The image also depicted an exploding target used during a recent Iranian military drill that was designed to look like the Shimon Peres Negev Nuclear Research Center near the Israeli city of Dimona. The facility is home to decades-old underground laboratories that reprocess spent rods from a nuclear reactor to obtain weapons-grade plutonium for Israel's nuclear bomb program.

Under its policy of nuclear ambiguity, Israel neither confirms nor denies having atomic weapons.

In a tweet, the Post acknowledged being the target of hackers.

"We are aware of the apparent hacking of our website, alongside a direct threat to Israel," the English-language newspaper wrote.

The newspaper later restored its site. It noted Iran-supporting hackers previously targeted its homepage in 2020.

The hack came after Israel's former military intelligence chief in late December publicly acknowledged his country was involved in Soleimani's killing. The U.S. drone killed the general as he was leaving Baghdad's international airport.

As the head of the elite Quds, or Jerusalem, Force of the Revolutionary Guard, Soleimani led all of its expeditionary forces and frequently shuttled among Iraq, Lebanon and Syria. Quds Force members have deployed in Syria to support President Bashar Assad in that country's long war, as well as in Iraq in the wake of the 2003 U.S.-led invasion that toppled dictator Saddam Hussein, a longtime foe of Tehran.

Soleimani rose to prominence by advising forces fighting the Islamic State group in Iraq and in Syria on behalf of the embattled Assad.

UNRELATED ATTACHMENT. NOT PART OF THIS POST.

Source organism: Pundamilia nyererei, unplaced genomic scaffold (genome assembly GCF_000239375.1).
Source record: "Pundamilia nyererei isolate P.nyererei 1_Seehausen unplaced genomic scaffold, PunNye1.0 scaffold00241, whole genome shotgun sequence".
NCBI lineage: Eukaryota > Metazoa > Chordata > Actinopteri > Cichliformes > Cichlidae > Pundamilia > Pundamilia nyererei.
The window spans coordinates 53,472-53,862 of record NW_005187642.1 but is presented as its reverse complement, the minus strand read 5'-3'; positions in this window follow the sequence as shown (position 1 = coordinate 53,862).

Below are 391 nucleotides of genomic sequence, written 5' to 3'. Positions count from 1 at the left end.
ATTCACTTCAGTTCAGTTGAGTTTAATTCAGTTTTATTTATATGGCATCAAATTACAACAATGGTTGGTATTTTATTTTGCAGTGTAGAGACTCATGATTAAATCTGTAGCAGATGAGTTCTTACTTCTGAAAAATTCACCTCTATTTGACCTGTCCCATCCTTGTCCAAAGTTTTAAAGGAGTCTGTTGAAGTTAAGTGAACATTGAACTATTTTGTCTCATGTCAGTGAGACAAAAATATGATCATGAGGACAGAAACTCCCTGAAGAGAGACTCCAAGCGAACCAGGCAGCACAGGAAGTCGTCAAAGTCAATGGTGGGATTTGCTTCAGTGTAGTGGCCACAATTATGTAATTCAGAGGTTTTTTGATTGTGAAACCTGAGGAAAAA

U.S. officials say the Guard under Soleimani taught Iraqi militants how to manufacture and use especially deadly roadside bombs against U.S. troops. Iran has denied that.

Monday's events highlight tensions in the Middle East, which has been roiled by Trump's 2018 decision to unilaterally withdraw America from a deal aimed at limiting Tehran's nuclear program. As talks continue in Vienna to try to resuscitate the accord, Iran remains able to apply pressure from outside of the negotiations even as it is squeezed by sanctions and a shadow war with Israel.

The Associated Press contributed to this report.

drone iran baghdad airport attack
The wreckage of a "suicide drone" is seen at Baghdad airport, Iraq, January 3, 2022. Two armed drones were shot down at the Baghdad airport on Monday, a U.S.-led coalition official said, an attack that coincides with the anniversary of the 2020 U.S. killing of a top Iranian general. International Coalition/Associated Press